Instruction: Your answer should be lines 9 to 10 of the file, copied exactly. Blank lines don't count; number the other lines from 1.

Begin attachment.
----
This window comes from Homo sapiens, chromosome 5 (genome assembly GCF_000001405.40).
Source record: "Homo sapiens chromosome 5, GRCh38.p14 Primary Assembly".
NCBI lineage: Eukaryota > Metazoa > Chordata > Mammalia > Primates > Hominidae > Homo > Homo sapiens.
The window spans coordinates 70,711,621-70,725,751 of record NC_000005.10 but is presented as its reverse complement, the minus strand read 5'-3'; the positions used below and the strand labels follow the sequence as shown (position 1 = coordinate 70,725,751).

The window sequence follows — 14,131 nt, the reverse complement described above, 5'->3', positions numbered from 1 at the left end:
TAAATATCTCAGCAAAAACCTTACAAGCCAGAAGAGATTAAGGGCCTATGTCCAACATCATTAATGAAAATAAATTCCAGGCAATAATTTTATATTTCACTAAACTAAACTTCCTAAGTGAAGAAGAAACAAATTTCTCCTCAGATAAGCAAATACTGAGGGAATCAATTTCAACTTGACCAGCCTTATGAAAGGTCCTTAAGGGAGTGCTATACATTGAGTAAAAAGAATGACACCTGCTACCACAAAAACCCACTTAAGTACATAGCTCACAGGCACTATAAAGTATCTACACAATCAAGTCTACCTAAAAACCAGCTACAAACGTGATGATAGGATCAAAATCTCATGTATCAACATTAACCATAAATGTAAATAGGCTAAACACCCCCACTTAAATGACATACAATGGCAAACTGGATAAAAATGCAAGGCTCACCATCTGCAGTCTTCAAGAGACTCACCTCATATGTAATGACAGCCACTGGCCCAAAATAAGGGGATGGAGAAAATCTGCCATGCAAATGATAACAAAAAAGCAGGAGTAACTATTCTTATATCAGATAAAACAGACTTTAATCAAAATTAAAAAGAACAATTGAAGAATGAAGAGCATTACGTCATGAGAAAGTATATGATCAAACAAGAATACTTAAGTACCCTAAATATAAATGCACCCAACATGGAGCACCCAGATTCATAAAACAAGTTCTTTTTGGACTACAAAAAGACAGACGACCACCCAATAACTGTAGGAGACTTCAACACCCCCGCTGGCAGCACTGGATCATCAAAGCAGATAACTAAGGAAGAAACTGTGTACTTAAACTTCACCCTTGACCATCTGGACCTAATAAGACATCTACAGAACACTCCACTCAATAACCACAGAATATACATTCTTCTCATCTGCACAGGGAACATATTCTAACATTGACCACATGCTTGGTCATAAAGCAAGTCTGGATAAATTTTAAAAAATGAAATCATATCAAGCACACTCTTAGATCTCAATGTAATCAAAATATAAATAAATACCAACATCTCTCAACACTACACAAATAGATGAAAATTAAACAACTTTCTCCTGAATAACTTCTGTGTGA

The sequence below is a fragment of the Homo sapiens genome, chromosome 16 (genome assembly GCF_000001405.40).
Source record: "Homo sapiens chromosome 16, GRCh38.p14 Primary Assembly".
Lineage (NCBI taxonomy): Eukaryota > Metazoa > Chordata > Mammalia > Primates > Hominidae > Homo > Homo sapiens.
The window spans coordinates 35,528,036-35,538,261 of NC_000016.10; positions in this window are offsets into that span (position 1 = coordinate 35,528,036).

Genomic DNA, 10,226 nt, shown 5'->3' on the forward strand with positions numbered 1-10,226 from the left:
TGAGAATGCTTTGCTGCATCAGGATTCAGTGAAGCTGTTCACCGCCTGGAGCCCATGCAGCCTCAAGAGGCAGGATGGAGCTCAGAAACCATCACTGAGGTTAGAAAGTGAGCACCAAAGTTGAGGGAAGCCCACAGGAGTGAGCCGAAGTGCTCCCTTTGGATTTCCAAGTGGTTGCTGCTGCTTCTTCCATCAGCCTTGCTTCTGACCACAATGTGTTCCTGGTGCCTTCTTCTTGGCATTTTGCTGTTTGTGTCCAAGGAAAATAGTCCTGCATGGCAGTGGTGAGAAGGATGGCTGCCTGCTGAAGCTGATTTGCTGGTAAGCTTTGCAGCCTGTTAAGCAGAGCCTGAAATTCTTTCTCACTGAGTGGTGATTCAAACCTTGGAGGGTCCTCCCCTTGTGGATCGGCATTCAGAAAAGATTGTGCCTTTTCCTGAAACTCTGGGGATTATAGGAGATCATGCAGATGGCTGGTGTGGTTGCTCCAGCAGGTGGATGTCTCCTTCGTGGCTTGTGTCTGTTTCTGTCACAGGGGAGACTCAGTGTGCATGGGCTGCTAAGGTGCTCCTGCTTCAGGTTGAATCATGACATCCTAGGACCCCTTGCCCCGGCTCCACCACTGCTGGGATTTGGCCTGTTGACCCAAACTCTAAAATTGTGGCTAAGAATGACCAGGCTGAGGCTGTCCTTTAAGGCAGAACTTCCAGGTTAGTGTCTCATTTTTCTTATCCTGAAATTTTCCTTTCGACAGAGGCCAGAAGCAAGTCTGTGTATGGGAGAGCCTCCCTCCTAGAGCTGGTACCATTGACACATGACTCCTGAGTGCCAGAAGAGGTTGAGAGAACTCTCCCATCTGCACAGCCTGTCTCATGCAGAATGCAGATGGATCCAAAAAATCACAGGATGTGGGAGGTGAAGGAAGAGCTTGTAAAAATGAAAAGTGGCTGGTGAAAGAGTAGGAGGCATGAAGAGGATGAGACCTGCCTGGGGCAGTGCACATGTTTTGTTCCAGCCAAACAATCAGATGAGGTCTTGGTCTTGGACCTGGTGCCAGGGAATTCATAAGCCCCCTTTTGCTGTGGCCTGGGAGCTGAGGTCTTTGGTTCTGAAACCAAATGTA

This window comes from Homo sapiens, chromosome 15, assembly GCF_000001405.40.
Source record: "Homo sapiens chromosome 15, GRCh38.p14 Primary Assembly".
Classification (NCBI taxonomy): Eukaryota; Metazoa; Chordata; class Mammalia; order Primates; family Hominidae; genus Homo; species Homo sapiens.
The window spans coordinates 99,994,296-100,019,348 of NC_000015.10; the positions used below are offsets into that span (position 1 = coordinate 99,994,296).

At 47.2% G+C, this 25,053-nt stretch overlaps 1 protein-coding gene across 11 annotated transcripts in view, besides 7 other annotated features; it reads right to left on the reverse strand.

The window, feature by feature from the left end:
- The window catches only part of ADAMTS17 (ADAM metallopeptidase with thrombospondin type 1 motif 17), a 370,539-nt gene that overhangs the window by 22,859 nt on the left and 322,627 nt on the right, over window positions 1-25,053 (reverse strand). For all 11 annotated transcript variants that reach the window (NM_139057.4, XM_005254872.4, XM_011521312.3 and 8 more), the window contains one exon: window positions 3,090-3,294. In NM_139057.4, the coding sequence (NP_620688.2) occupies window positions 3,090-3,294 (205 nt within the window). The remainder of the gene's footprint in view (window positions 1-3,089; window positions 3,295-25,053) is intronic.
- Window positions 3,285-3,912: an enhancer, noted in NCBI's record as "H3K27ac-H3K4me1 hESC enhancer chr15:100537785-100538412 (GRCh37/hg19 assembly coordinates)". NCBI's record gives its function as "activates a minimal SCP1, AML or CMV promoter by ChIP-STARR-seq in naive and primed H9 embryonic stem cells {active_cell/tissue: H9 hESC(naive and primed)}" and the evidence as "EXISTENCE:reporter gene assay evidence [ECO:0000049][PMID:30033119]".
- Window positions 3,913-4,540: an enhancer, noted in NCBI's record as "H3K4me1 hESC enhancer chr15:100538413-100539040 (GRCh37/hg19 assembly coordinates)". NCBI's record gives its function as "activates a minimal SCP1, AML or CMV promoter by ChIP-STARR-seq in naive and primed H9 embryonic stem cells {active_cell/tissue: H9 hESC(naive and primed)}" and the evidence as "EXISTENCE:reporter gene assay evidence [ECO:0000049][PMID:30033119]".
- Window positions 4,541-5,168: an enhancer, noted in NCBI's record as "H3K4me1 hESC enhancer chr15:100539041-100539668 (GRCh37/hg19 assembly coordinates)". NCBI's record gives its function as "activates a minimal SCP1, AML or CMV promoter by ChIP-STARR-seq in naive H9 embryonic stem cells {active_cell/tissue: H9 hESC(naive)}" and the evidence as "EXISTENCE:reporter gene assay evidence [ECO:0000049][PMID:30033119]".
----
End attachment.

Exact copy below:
Lineage (NCBI taxonomy): Eukaryota > Metazoa > Chordata > Mammalia > Primates > Hominidae > Homo > Homo sapiens.
The window spans coordinates 35,528,036-35,538,261 of NC_000016.10; positions in this window are offsets into that span (position 1 = coordinate 35,528,036).